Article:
After 35 years in space, NASA's long-distance interplanetary probe finds itself on the cusp of leaving the Sun's magnetospheric bubble.
When launched in 1977, Voyagers 1 and 2 headed out on trajectories that would eventually carry them far beyond their intended outer-planet targets. Mission scientists dreamed that some day one or both probes would punch through the outer limit of the heliosphere, the Sun's magnetospheric bubble. But back then, recalls Caltech space physicist Ed Stone, "No one knew how large the heliosphere was, and no one knew how long a spacecraft could last."
Today, 35 years later, Voyager 1 is 11.3 billion miles from home and Voyager 2 is 9.3 billion away, respectively 122 and 100 times the Earth-Sun distance. Surprisingly, both are still inside the heliosphere — but apparently not for long. As Stone and his colleagues described at a NASA briefing yesterday, Voyager 1 has entered a new and unexpected realm that puts it on the doorstep of passing into interstellar space.
Since late 2004 Voyager 1 had been immersed in a region of stagnant flow of solar-wind particles, which in itself had not been expected. In this termination shock, explains Stamatios (Tom) Krimigis, team leader for Voyager's Low-Energy Charged particle (LECP) instrument, "The plasma just sits there like it's in a swamp."
But on July 28th, the spacecraft caught its handlers flat-footed by reporting a sudden drop in the count of solar-wind particles and a corresponding surge of low-energy cosmic rays streaming in from the great beyond. That lasted five days. Then another week-long episode followed beginning on August 13th, and by August 25th the rapid two-way flow had become the new normal. "Things have changed dramatically," admits Krimigis. "The [solar-wind] particles are a thousand times less than what we had before. We can hardly measure them."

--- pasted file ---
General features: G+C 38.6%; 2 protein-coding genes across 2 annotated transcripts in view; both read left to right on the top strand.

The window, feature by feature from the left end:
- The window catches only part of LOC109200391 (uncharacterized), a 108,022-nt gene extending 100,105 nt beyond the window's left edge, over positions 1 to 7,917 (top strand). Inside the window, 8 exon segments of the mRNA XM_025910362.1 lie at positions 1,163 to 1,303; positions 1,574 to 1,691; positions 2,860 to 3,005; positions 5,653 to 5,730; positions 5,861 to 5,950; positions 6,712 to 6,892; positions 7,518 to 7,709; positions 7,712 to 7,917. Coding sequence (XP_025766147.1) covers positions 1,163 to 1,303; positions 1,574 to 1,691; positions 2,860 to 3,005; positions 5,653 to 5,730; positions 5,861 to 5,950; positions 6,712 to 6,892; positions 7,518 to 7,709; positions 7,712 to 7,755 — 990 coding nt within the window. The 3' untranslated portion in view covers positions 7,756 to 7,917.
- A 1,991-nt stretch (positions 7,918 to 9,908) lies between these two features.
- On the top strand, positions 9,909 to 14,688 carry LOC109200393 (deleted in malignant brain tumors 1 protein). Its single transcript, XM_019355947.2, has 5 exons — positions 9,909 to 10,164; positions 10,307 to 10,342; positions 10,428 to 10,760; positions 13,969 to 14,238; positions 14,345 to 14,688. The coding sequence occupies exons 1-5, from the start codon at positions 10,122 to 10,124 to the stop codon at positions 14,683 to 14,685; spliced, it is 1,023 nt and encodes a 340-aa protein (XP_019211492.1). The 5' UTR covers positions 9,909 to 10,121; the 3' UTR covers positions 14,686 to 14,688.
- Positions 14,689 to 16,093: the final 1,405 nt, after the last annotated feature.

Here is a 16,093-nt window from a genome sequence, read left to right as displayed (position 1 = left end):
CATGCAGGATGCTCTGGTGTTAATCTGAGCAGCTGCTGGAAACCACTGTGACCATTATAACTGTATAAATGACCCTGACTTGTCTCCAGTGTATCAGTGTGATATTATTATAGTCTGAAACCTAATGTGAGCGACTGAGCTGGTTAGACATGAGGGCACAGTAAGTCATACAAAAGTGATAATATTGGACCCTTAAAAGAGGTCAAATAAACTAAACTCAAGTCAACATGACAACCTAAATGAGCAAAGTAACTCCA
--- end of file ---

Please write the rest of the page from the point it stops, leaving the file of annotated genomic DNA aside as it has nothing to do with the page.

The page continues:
Ordinarily this sudden shift would have been taken as a clear signal that the craft had entered interstellar space — except for one thing: the the surrounding magnetic field intensified dramatically but its orientation remained rock steady, aligned east-west roughly along the ecliptic. (In contrast, the orientation of the interstellar field is expected to be roughly north-south.)
So instead the mission scientists believe the heliospheric and interstellar magnetic fields have somehow become linked in a way that allows charged particles to flow freely inward and outward. They imagine this as a kind of "magnetic highway" to interstellar space. The video below shows what's likely going on.
Stone guesses that this unexpected zone at the heliosphere's limit is narrow, and that Voyager 1 should punch through it in a few months' to a couple of years' time. And he expects the spacecraft to still be operating when that happens. Four instruments (its cosmic-ray and plasma-wave detectors, magnetometer, and LECP instrument) are still taking data, and the remaining handful of mission engineers at NASA's Jet Propulsion laboratory figure there'll be enough electricity to run all four until about 2020.
Voyager 2, meanwhile, has seen similar changes in the magnetospheric environment around it — but nothing like those experienced by its more distant twin. It appears to have some distance yet to go before reaching this "on-ramp" to interstellar space.
Historical footnote: The Voyagers were designed to study the four giant planets and their environs, so it came as a surprise to many in 1972 when NASA managers picked Stone — a well-respected magnetospheric physicist — as project scientist. But in hindsight it was an inspired choice: here we are 40 years later, and he's still in the driver's seat. "This was not an afterthought," he says of Voyager's long-distance discoveries. "This was something we hoped would happen some day."